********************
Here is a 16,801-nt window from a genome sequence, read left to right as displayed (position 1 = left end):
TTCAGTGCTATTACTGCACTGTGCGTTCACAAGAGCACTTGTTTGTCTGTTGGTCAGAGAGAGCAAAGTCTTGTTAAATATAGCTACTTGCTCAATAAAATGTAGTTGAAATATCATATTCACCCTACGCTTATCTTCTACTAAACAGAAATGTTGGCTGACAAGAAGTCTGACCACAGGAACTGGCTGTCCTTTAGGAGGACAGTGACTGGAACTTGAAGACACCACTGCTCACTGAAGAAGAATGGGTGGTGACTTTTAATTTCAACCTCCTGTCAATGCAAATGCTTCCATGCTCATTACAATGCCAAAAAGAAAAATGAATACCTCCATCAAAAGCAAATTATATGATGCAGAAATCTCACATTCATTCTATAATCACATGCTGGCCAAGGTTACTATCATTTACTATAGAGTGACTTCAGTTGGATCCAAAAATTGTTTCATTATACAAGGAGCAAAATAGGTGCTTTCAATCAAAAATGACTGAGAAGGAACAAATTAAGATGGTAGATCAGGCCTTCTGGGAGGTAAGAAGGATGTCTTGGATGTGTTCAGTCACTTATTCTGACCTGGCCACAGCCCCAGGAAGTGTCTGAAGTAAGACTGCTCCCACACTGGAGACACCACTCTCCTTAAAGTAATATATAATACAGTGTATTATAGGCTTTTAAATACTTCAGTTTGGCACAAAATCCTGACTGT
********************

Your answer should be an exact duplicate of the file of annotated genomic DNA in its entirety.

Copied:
Here is a 16,801-nt window from a genome sequence, read left to right as displayed (position 1 = left end):
TTCAGTGCTATTACTGCACTGTGCGTTCACAAGAGCACTTGTTTGTCTGTTGGTCAGAGAGAGCAAAGTCTTGTTAAATATAGCTACTTGCTCAATAAAATGTAGTTGAAATATCATATTCACCCTACGCTTATCTTCTACTAAACAGAAATGTTGGCTGACAAGAAGTCTGACCACAGGAACTGGCTGTCCTTTAGGAGGACAGTGACTGGAACTTGAAGACACCACTGCTCACTGAAGAAGAATGGGTGGTGACTTTTAATTTCAACCTCCTGTCAATGCAAATGCTTCCATGCTCATTACAATGCCAAAAAGAAAAATGAATACCTCCATCAAAAGCAAATTATATGATGCAGAAATCTCACATTCATTCTATAATCACATGCTGGCCAAGGTTACTATCATTTACTATAGAGTGACTTCAGTTGGATCCAAAAATTGTTTCATTATACAAGGAGCAAAATAGGTGCTTTCAATCAAAAATGACTGAGAAGGAACAAATTAAGATGGTAGATCAGGCCTTCTGGGAGGTAAGAAGGATGTCTTGGATGTGTTCAGTCACTTATTCTGACCTGGCCACAGCCCCAGGAAGTGTCTGAAGTAAGACTGCTCCCACACTGGAGACACCACTCTCCTTAAAGTAATATATAATACAGTGTATTATAGGCTTTTAAATACTTCAGTTTGGCACAAAATCCTGACTGT